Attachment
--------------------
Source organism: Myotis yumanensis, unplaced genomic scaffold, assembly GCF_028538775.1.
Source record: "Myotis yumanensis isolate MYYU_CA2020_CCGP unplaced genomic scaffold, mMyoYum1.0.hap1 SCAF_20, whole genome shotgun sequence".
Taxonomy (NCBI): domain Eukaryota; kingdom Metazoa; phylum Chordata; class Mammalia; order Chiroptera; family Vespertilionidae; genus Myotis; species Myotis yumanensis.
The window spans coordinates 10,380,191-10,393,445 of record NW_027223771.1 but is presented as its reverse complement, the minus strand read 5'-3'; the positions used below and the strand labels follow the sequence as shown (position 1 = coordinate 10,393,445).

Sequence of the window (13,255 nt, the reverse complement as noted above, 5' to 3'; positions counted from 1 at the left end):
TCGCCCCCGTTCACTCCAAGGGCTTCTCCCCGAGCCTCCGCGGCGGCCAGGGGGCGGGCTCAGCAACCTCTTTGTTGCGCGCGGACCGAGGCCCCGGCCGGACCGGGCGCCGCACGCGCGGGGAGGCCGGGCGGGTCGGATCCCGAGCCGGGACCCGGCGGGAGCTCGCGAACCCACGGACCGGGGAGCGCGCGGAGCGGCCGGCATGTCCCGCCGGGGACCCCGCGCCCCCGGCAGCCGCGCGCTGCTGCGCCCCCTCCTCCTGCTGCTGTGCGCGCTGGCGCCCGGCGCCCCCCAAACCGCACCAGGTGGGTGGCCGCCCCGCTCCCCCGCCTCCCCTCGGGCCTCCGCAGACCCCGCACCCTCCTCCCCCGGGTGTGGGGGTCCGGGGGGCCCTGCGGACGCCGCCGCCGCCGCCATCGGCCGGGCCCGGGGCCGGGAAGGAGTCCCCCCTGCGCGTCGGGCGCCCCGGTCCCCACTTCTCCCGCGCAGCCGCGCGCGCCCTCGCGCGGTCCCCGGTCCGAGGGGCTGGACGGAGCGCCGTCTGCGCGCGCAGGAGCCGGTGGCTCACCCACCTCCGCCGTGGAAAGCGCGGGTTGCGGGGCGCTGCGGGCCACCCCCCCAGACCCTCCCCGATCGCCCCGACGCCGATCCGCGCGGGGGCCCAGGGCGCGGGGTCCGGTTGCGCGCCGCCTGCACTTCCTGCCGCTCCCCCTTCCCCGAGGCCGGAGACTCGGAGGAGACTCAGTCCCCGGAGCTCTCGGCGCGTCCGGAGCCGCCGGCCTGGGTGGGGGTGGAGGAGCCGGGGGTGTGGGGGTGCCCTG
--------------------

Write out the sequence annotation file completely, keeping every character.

Source organism: Myotis yumanensis, unplaced genomic scaffold, assembly GCF_028538775.1.
Source record: "Myotis yumanensis isolate MYYU_CA2020_CCGP unplaced genomic scaffold, mMyoYum1.0.hap1 SCAF_20, whole genome shotgun sequence".
Taxonomy (NCBI): domain Eukaryota; kingdom Metazoa; phylum Chordata; class Mammalia; order Chiroptera; family Vespertilionidae; genus Myotis; species Myotis yumanensis.
The window spans coordinates 10,380,191-10,393,445 of record NW_027223771.1 but is presented as its reverse complement, the minus strand read 5'-3'; the positions used below and the strand labels follow the sequence as shown (position 1 = coordinate 10,393,445).

Sequence of the window (13,255 nt, the reverse complement as noted above, 5' to 3'; positions counted from 1 at the left end):
TCGCCCCCGTTCACTCCAAGGGCTTCTCCCCGAGCCTCCGCGGCGGCCAGGGGGCGGGCTCAGCAACCTCTTTGTTGCGCGCGGACCGAGGCCCCGGCCGGACCGGGCGCCGCACGCGCGGGGAGGCCGGGCGGGTCGGATCCCGAGCCGGGACCCGGCGGGAGCTCGCGAACCCACGGACCGGGGAGCGCGCGGAGCGGCCGGCATGTCCCGCCGGGGACCCCGCGCCCCCGGCAGCCGCGCGCTGCTGCGCCCCCTCCTCCTGCTGCTGTGCGCGCTGGCGCCCGGCGCCCCCCAAACCGCACCAGGTGGGTGGCCGCCCCGCTCCCCCGCCTCCCCTCGGGCCTCCGCAGACCCCGCACCCTCCTCCCCCGGGTGTGGGGGTCCGGGGGGCCCTGCGGACGCCGCCGCCGCCGCCATCGGCCGGGCCCGGGGCCGGGAAGGAGTCCCCCCTGCGCGTCGGGCGCCCCGGTCCCCACTTCTCCCGCGCAGCCGCGCGCGCCCTCGCGCGGTCCCCGGTCCGAGGGGCTGGACGGAGCGCCGTCTGCGCGCGCAGGAGCCGGTGGCTCACCCACCTCCGCCGTGGAAAGCGCGGGTTGCGGGGCGCTGCGGGCCACCCCCCCAGACCCTCCCCGATCGCCCCGACGCCGATCCGCGCGGGGGCCCAGGGCGCGGGGTCCGGTTGCGCGCCGCCTGCACTTCCTGCCGCTCCCCCTTCCCCGAGGCCGGAGACTCGGAGGAGACTCAGTCCCCGGAGCTCTCGGCGCGTCCGGAGCCGCCGGCCTGGGTGGGGGTGGAGGAGCCGGGGGTGTGGGGGTGCCCTG